Drawing strength and comfort from memories
I get to do some great things as MD of FB Chain and I enjoy almost every element of my job but this month I had to do one of the hardest things in my 7 years in charge – tell the team that our colleague Amanda Ward had passed away just 3 month since she was diagnosed as having Motor Neurone Disease. She was well thought of by our customers and one of them gave me some good advice: “Draw strength and comfort from your memories”. So I thought this month I would share a few Amanda stories.
Not long after taking over as MD of FB Chain, I set Amanda the goal of visiting the key accounts she looked after to see what they did, how our product arrived and was assembled into their machines. From this better understanding we could further improve our customer service. The very first visit was a great success, one material planner who had always given us lots of trouble warmed to Amanda and from then on was much more helpful and accommodating. On the back of this we made arrangements to visit 2 customers in the Republic of Ireland appointments were made and flights, car hire and hotels were booked.
A few days before we were due to travel to Ireland, Amanda arrived in my office “about this trip, I have to tell you that I hate flying in fact it been many years since I have flown and I am not sure I can do it and by the way my passports in my maiden name so I just cannot go”. After some reassurance and the promise that she would not have to do it again if she did not like it and amending the name on the booking she agreed to travel (we did not think of the penalty for travelling on a pseudonym). The day of the trip arrived and I made sure we arrived in plenty of time at the airport and while nervous she was determined to get on the plane. As we taxied toward the runway she gripped my hand, gripping even tighter and tighter as we lifted off until I lost all feeling in my hand. Luckily for me as we levelled out she let my hand go and by the time we landed in Dublin feeling had almost returned. For Amanda it was the first of many flights for work but more importantly it gave her confidence to fly with husband to explore many European cities, something they both enjoyed.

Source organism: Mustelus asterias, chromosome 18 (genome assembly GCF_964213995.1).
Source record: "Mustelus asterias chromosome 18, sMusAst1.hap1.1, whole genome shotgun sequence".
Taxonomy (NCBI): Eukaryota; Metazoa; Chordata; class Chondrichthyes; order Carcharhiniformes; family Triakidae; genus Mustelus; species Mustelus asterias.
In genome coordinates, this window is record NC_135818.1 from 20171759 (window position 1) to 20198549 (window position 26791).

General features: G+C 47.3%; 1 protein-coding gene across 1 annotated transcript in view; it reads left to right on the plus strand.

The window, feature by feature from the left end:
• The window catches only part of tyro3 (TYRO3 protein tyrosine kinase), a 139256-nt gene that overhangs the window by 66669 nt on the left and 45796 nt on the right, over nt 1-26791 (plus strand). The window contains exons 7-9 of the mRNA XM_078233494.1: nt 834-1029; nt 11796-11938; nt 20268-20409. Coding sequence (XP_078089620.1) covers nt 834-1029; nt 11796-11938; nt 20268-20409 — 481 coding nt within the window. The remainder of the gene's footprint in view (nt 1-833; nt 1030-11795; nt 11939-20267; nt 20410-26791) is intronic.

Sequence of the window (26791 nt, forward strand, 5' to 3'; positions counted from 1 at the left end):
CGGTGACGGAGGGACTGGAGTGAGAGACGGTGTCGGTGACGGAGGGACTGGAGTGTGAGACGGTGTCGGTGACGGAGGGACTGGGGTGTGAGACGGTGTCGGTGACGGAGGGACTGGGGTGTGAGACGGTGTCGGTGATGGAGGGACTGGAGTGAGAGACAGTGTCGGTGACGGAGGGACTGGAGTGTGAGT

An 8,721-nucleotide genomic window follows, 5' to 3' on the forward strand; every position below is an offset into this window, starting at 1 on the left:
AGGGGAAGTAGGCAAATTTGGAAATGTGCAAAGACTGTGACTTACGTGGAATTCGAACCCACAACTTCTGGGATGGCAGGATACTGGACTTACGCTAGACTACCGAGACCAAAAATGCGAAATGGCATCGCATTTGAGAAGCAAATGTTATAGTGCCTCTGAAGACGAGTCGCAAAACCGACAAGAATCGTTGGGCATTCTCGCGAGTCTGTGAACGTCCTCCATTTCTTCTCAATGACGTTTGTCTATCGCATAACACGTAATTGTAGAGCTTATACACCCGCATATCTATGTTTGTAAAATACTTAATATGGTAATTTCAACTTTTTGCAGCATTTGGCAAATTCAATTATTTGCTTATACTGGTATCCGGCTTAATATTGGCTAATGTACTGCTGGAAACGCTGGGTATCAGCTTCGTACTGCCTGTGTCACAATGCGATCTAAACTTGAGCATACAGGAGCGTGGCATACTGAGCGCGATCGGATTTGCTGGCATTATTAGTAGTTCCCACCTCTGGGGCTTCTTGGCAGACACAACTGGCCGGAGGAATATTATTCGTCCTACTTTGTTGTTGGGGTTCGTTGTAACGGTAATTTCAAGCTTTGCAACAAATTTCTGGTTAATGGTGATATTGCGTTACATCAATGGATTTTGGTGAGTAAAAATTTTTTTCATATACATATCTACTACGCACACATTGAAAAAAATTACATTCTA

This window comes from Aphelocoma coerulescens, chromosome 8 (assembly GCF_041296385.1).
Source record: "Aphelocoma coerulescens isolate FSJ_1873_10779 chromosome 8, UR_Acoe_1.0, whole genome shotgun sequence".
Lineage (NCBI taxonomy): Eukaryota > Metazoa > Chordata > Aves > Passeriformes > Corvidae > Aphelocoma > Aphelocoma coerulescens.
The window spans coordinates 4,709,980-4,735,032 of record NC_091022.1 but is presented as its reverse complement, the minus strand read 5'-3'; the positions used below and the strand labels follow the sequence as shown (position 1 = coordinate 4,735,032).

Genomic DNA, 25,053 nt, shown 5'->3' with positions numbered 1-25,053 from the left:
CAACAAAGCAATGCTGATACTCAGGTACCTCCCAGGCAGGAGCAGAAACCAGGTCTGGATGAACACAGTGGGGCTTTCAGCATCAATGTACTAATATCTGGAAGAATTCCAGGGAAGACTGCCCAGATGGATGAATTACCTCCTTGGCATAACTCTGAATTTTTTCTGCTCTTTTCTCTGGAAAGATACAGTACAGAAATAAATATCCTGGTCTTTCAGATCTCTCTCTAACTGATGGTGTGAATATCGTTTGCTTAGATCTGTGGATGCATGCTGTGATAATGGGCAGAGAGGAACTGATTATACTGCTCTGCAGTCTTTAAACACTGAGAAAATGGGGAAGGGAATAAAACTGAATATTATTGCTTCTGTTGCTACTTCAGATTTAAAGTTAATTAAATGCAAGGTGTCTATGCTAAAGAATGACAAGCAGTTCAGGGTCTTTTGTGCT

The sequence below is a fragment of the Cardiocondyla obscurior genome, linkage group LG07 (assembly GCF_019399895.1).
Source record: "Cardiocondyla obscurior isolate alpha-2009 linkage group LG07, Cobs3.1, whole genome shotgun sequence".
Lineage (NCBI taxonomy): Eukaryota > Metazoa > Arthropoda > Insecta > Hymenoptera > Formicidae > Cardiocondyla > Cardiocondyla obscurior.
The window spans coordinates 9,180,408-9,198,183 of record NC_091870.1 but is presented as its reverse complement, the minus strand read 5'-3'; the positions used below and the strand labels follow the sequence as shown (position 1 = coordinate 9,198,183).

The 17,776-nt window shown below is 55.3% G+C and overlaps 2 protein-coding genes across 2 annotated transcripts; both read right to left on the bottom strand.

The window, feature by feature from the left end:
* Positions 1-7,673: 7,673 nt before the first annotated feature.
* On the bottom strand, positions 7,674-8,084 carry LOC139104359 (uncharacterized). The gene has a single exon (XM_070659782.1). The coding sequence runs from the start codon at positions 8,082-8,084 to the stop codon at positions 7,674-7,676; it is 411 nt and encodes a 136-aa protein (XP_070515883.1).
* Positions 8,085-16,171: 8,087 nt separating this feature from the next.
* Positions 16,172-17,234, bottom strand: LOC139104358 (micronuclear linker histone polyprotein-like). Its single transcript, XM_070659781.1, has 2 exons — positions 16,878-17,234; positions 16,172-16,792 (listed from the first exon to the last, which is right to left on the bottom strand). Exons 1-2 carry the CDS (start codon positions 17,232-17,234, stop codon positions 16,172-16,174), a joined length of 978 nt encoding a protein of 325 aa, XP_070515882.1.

Amanda was not keen on heights and a number of times over the years she tackled this head on. One visit to a customer making access platforms, her contact had arranged for her to get in the basket of a machine our chain was fitted to which would take her 18 metres in the air. Mindful that not going up may look like she did not have confidence in our or the customer’s product she gamily climb in and griped the handle rail very firmly. “I am a little scared of heights” she told the operator “just shout when your high enough he said and we will go back down” a few seconds and less than 2 metres from the ground the shout went out, the operator smiled and took her back to the ground, Amanda jumped out jubilant that she had reached new heights. When Amanda told this story she soared into the air higher each with each telling.
She will be missed by colleagues and many customers but not forgotten.